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     An investigation into the use of fibres in concrete industrial ground-floor slabs.pdf



    An investigation into the use of fibres in

    concrete industrial ground-floor slabs


    Wafa Labib and Nick Eden 
    School of the Built Environment, Liverpool John Moores University, Liverpool, 
    L3 3AF
    The concrete industrial ground-floor slab is a key structural element in most industrial enterprises. The art of designing most industrial floors is to provide sufficient reinforcement to control the amount and size of cracks to a level consistent with the intended use of the floor. However, one of the most common causes of cracking in ground-floor slabs is that the tensile stresses imposed on the concrete by external restraint to thermal or shrinkage contraction exceed the tensile strength of the concrete. Therefore, the function of the steel-fabric reinforcement or the fibre-reinforcement is to limit the crack width by preventing micro-cracks from becoming macro-cracks and thus protect concrete from aggressive environmental attack. 
    The use of fibres in flooring concrete has increased with the development of fast-track construction. In fact nearly 65% of the fibres produced worldwide is currently used in industrial floors, road pavements and other slabs-on-grade. Fibre-reinforced concrete floors offer significant economic and technical advantages over conventional steel-fabric reinforced concrete floors, such as increasing toughness and ductility, tighter crack control and improved load-carrying capacity.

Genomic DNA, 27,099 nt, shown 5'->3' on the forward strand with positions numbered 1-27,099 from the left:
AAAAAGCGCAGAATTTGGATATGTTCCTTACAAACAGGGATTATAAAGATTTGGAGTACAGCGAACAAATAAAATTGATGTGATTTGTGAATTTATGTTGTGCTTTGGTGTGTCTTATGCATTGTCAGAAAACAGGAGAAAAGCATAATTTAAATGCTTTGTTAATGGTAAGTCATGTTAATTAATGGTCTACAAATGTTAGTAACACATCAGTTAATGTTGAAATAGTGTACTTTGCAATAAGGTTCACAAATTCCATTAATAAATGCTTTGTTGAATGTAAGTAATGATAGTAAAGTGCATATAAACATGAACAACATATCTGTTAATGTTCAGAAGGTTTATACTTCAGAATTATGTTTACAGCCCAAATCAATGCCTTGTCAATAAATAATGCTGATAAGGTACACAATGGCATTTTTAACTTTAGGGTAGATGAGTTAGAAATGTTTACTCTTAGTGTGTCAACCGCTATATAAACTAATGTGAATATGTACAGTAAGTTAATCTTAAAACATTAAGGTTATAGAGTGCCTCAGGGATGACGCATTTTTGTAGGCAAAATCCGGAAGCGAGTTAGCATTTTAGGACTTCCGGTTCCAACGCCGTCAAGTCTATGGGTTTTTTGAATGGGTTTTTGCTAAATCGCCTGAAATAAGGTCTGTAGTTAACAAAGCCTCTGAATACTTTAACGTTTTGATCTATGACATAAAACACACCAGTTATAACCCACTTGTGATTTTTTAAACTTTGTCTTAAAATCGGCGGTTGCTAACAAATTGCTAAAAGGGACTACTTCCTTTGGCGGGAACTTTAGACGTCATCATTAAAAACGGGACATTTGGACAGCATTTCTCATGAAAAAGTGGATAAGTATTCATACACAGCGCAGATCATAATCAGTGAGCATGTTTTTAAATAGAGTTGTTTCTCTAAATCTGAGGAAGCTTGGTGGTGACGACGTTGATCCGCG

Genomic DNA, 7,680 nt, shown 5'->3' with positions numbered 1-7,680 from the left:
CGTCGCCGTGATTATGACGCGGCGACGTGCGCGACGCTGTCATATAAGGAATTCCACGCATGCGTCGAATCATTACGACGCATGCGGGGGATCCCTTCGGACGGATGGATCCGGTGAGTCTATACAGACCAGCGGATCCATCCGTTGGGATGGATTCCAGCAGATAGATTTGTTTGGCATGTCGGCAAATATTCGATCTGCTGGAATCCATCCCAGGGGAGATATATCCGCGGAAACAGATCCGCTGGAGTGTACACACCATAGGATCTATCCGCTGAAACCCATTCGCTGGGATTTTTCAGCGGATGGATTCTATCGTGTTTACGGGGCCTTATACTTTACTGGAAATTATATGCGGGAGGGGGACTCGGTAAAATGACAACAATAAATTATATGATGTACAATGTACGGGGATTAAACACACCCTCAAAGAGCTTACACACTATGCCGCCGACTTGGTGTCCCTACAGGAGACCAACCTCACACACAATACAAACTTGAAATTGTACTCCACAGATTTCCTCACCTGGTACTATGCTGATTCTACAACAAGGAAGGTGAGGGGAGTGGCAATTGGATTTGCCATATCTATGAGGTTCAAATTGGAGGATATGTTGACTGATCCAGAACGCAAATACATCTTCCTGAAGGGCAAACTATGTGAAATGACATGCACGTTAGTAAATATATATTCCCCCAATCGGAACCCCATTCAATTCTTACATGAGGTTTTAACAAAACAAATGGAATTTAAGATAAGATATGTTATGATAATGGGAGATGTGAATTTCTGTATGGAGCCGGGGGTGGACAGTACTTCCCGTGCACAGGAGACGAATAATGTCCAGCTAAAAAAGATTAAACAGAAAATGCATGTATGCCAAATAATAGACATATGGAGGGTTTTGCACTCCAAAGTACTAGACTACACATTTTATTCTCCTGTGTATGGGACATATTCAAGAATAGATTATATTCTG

Currently, the use of fibres in concrete, while growing, is not as widespread as its mechanical advantages would suggest it should be. A possible reason for this is the natural hesitancy of engineers and practitioners to use a material for which adequate; experience, experimental data and code provisions have not been well developed. 
    Moreover, the availability of various commercial types and brands of fibres could have added to the difficulty of selecting the proper materials for particular field applications. 
    This paper reports upon the literature review of using various types of fibres as a replacement to steel-fabric reinforcement in industrial ground floors. A programme of experimental tests on beams and slabs is on the way to provide tests results that can be used as an input data into the finite element analysis programme. 

    Saeta Equina